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#5: The Perks of Being a Wallflower

Directed by: Stephan Chbosky

Starring: Logan Lerman, Emma Watson, and Ezra Miller

High school isn’t for everyone.  It wasn’t my favorite time of my life, at the very least.  It was a time that I couldn’t wait until it was over and I was in college.  Now, as I plan on celebrating my 10-year high school reunion, I’d give anything to be that age again, no matter how awkward, shy, and poorly dressed I may have been.  The Perks of Being a Wallflower encapsulates the feeling of being an outcast so gracefully and so pitch-perfect, that for anyone that ever felt out of place, you’d kill for friends like the ones Charlie aligns himself with.  It’s only when you start feeling happy and enjoying the movie that it pulls the rug out from you and travels to some very dark places.

The Perks of Being a Wallflower can trace its routes to John Hughes and as a fan of the late director’s films, I can appreciate everything he laid the groundwork for.  The film follows young Charlie as he traverses the pitfalls of being an emotionally and socially awkward freshman.  He quickly is befriended by Sam and Patrick, both seniors, but outcasts in their own right.  Charlie fits in with their circle of friends and becomes instantly in love with Sam.  The film follows them along the school year: from school dances to high school parties, from football games, to performances of the Rocky Horror Picture Show.  As most high school movies do, it focuses on relationships of these characters as they struggle to find the identities that they are growing into.  Unlike most high school movies, this film packs the emotional punch that sets it apart from the rest and puts it in the running for one of the best films of the year.

Not every movie high school kids goes to the depths this film does in the characterization of its leads and this is where this film absolutely succeeds.  The three leads are complicated and slightly damaged.  Charlie, for example, carries enough baggage for all three characters.  Like Bradley Cooper’s character in Silver Linings Playbook, Charlie suffers from what appears to be a bipolar disorder (though I can’t remember if it was explicitly named) brought on by traumatic experiences of his youth.  I haven’t seen Logan Lerman in anything prior to this, but he gives a performance that is reserved and vulnerable at the same time.  He is the wallflower that the title speaks of and we see watch the film through his passive eyes.  He, and by proxy we, experience everything with a slight disconnect, like an introvert taking everything in, probably writing the memoir as it happens.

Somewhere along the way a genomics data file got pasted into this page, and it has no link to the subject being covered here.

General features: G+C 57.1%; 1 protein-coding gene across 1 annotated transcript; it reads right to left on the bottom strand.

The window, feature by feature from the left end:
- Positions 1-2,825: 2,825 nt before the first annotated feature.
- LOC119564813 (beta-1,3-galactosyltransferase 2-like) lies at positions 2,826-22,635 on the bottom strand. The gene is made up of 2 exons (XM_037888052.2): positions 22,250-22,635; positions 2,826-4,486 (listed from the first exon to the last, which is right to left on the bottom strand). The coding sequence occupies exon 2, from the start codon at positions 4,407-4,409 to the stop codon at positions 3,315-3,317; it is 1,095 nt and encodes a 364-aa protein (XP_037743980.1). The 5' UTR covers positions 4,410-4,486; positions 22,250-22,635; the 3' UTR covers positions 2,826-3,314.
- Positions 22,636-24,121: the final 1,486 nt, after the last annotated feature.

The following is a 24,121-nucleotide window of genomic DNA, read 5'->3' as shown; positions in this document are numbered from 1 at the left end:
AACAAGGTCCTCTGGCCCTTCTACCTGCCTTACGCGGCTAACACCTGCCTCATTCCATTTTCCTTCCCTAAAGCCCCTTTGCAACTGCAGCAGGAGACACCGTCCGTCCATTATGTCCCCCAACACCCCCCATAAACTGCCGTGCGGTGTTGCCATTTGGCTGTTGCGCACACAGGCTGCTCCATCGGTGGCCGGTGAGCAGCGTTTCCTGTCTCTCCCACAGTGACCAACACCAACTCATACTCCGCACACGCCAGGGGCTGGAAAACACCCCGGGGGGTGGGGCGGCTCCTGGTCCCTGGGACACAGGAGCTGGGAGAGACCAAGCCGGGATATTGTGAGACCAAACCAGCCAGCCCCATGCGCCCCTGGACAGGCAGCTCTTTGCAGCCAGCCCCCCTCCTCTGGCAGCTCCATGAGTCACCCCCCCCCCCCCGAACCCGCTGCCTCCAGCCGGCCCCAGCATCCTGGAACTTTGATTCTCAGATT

In her post-Hermoine career, Emma Watson has picked a wonderful project for her first high-profile release since the phenomenon.  Admittedly, of the three leads in this film, her character has the least amount of heavy lifting, but that is not to say her character is undeveloped.  Her Sam character seems to have it all figured out, but when it comes to love, can’t seem to get it together.  She lets herself be used and emotionally abused by boyfriends.  She performs for her friends while in the tight-knit group, never letting anyone see her with her guard down.  That is, until Charlie comes into her life.  This is the side no one gets to see but him, which is the main reason he falls in love with.  And as an audience member, it’s hard not to fall in love with her as well.  She has grown into quite a beautiful girl and her has the acting chops to follow the same career trajectory as a Keira Knightley or Natalie Portman.

As good as those two are, Ezra Miller really steals the show in this film.  I can’t say that I’ve ever seen him in anything, though I hear great things from his performance in We Need to Talk About Kevin, but here, as the flamboyant Patrick, he is truly remarkable.  It’s an uninhibited performance, for the most part, as he plays a high schooler so comfortable in his own skin that you cannot help but be jealous of such confidence.  Underneath it all, however, he’s just as fragile as the rest of them, desperately wanting to be loved, or at the very least, just wants to be accepted for who he is.

First-time director Stephen Chbosky handles his own source material with the care that you’d expect from an author adapting his own novel.  He allows the performances to speak for themselves, not trying to overdo any sort of camera tricks or directing get in the way of the story being told.  This allows the emotion to hit where it is supposed to hit, which makes this film such a success.

As mentioned, this film tackles a few dark subjects, some of which I won’t delve into here.  It’s an honest and at times heart-breaking look at what it can mean to be a kid caught between the responsibilities of near-adulthood and the naiveté of youth.  It delves into the pain that can go along with mental disorders, homophobia, and the expectations of early sexuality.

For another review of this film, head on over to Off the Mark Thoughts, who ranked it as the top movie of 2012.

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